Pauline and her husband Paul met each other abroad and worked together for 12 years in Luxembourg in the garden of a Swedish owner, including two years teamed up with the esteemed Dutch garden designer Piet Oudolf. They then decided to return to Britain to the small farm in West Sussex where Pauline was born and had grown up. Here in 2007 they began to create an innovative and beautiful prairie garden.
Prairie gardens are new, few and far between. Of only six listed by the RHS one is in Stoke-on-Trent and one in Germany. For many of us The Little House on the Prairie’ by Laura Ingalls Wilder was as much as we knew about prairies. They are wide open grasslands and here at Sussex Prairie Garden grasses constitute around 30 per cent of the planting, the matrix in which are planted perennial flowers that love the open space and the full sun.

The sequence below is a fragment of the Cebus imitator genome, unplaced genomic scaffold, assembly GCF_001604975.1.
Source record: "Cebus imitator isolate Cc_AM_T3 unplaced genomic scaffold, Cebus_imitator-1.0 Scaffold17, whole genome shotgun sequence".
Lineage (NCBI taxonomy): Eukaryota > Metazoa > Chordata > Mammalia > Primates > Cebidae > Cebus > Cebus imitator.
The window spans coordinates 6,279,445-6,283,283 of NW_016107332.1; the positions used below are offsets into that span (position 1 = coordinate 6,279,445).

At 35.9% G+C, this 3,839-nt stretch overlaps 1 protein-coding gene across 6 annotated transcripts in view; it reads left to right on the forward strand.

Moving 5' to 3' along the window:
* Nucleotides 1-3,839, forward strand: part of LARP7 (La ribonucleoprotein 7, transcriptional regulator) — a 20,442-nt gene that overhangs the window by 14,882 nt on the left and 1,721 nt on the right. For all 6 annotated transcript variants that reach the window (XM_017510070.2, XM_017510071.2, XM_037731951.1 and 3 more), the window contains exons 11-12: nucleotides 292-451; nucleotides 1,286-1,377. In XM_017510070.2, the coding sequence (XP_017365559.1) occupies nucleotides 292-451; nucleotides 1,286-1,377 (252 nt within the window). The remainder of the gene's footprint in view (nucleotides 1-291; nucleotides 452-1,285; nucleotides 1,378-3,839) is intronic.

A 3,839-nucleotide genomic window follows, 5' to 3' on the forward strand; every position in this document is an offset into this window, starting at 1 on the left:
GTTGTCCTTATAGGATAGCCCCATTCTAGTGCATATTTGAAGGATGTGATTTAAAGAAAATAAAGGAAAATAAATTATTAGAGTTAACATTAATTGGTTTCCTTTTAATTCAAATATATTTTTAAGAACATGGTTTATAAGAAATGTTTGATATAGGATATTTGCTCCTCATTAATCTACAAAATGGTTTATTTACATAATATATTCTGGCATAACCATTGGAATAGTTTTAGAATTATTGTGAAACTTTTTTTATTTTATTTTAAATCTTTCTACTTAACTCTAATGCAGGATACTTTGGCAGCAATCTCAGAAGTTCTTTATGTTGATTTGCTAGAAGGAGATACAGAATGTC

The garden has a straight central axis planted with hornbeam hedges and orderly hornbeam trees. Outwith the axis the garden takes the form of spiral arms which are, according to Paul, based on the Fibonnaci numbers (1,1,2,3,5,8,13…..), a spiral form similar to but not the same as the Golden Spiral seen by some members on the visit to Theobald’s Farmhouse in 2019. Galaxies, such as our own Milky Way, are spirals and by association this brings a celestial aura to the Sussex Prairie Garden. The McBrides are building a tower so, before long, it will be possible to gaze down upon the garden from a heavenly viewpoint.